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Treatment withdrawal not recommended after dilated cardiomyopathy recovery

Roshini Claire Anthony
23 Nov 2018
Dr Brian Halliday

Individuals previously diagnosed with dilated cardiomyopathy (DCM) who are considered recovered from their condition may still need to continue treatment, with a higher rate of relapse observed among patients who discontinued versus continued therapy, according to the TRED-HF* trial findings presented at AHA 2018.

“Withdrawal of therapy from patients deemed to have recovered DCM resulted in relapse in around 40 percent of cases. If therapy withdrawal had been continued for a medium to longer term, [relapse incidence] is likely to have been even greater,” said study author Dr Brian Halliday from the Royal Brompton Hospital, London, UK. 

In this open-label, pilot trial, 51 patients (median age 55 years, 67 percent male) previously diagnosed with DCM (dilated LVEF** 40 percent at diagnosis; median LVEF, 25 percent) who had since recovered (LVEF 50 percent [median LVEF, 60 percent], normal LVEDV***, NT-pro-BNP# <250 ng/L [median, 72 ng/L], and NYHA## class I) were randomized to either continue treatment (n=26) or phased withdrawal of treatment (over 16 weeks) in the order of loop diuretics, mineralocorticoid receptor antagonists (MRAs), beta-blockers, and/or angiotensin-converting enzyme (ACE) inhibitors or angiotensin receptor blockers (ARBs; n=25). All patients were followed up for 6 months. After 6 months, patients initially assigned to withdraw therapy completed the study while those assigned to continue therapy had their therapies withdrawn (crossover period).

In the first 6-month period, more patients who withdrew therapy experienced a relapse (defined as >10 percent reduction in LVEF to <50 percent, >10 percent increase in LVEDV to higher than normal range, twofold increase in NT-pro-BNP concentration to >400 ng/L, or clinical evidence of heart failure) compared with patients who continued their treatment (44 percent vs 0 percent, estimated event rate, 45.7 percent, 95 percent confidence interval [CI], 28.5–67.2; p=0.0001). [AHA 2018, LBS.05, abstract 18621; Lancet 2018;doi:10.1016/S0140-6736(18)32484-X]

During the 6 months following the crossover period, nine patients experienced relapse (estimated event rate, 36.0 percent, 95 percent CI, 20.6–57.8). Overall, 40 percent of patients (n=20) experienced a DCM relapse.

There were three serious adverse events that occurred among patients who withdrew therapy (one incident each of urinary sepsis, non-cardiac chest pain, and an elective procedure for a pre-existing condition, all of which required hospitalization). Three patients who withdrew therapy developed atrial fibrillation (AF).

There were no deaths, or incidences of major adverse cardiovascular events or unplanned hospitalizations for heart failure.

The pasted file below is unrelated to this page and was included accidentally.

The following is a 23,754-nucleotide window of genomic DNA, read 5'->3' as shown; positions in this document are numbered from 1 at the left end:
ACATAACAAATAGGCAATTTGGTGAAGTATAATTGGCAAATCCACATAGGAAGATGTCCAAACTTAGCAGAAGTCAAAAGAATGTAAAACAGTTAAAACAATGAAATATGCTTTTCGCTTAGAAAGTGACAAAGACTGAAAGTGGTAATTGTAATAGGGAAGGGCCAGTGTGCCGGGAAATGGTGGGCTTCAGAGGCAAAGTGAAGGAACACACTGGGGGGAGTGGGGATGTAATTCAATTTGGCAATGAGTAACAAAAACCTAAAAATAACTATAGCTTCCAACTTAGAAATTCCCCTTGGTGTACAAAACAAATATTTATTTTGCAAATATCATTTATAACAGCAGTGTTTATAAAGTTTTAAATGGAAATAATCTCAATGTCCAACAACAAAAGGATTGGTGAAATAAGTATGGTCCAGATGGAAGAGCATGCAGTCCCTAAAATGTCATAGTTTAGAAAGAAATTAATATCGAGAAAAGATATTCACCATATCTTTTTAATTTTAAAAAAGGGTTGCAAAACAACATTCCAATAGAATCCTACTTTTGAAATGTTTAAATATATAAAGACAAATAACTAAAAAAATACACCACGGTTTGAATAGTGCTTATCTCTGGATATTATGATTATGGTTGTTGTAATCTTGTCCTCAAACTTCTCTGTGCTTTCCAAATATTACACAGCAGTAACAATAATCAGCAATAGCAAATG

All patients who relapsed restarted treatment. At follow up, none demonstrated symptoms of heart failure (NYHA class I) and 85 percent had LVEF >50 percent. Four patients restarted treatment despite not experiencing relapse, two due to hypertension, one after an episode of AF, and one after an episode of non-sustained ventricular tachycardia.

Older age (p=0.0309), MRA prescription pre-withdrawal (p=0.0042), prescription of >2 heart failure medications (p=0.0040), elevated NT-pro-BNP (p=0.0161), and reduced peak global radial strain (p=0.0177) at baseline were predictors of relapse risk.

Thirty-two percent of patients remained asymptomatic after treatment withdrawal.

“With advances in heart failure therapy, we now see an increase in number of patients diagnosed with DCM demonstrate evidence of recovery after a period of pharmacological therapy,” said Halliday. However, the results of this study suggest that the improvement in function represents remission rather than permanent recovery for many patients, he said.

“For now … we recommend [that our patients] stay on medications … until we have further research to say otherwise,” said Halliday. For patients who insist on withdrawing therapy, “a robust monitoring plan” is required with frequent imaging and biomarker follow-up, he added.

The timing of relapse – mostly within 8 weeks of treatment withdrawal – can also help with monitoring patients who withdraw treatment, said Halliday and co-authors. 

Halliday pointed out that this advice may change should predictors of relapse be identified, as well as if studies demonstrate which DCM treatments are more crucial, thus identifying which therapies can be reduced or withdrawn.

 

 

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Most Read Articles
6 days ago
A strong belief in the necessity of medication is associated with better adherence to oral disease-modifying antirheumatic drugs (DMARDs) or prednisone, while higher self-efficacy correlates with poor adherence, in a diverse cohort of patients with rheumatoid arthritis (RA), suggests a study.
5 days ago
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3 days ago
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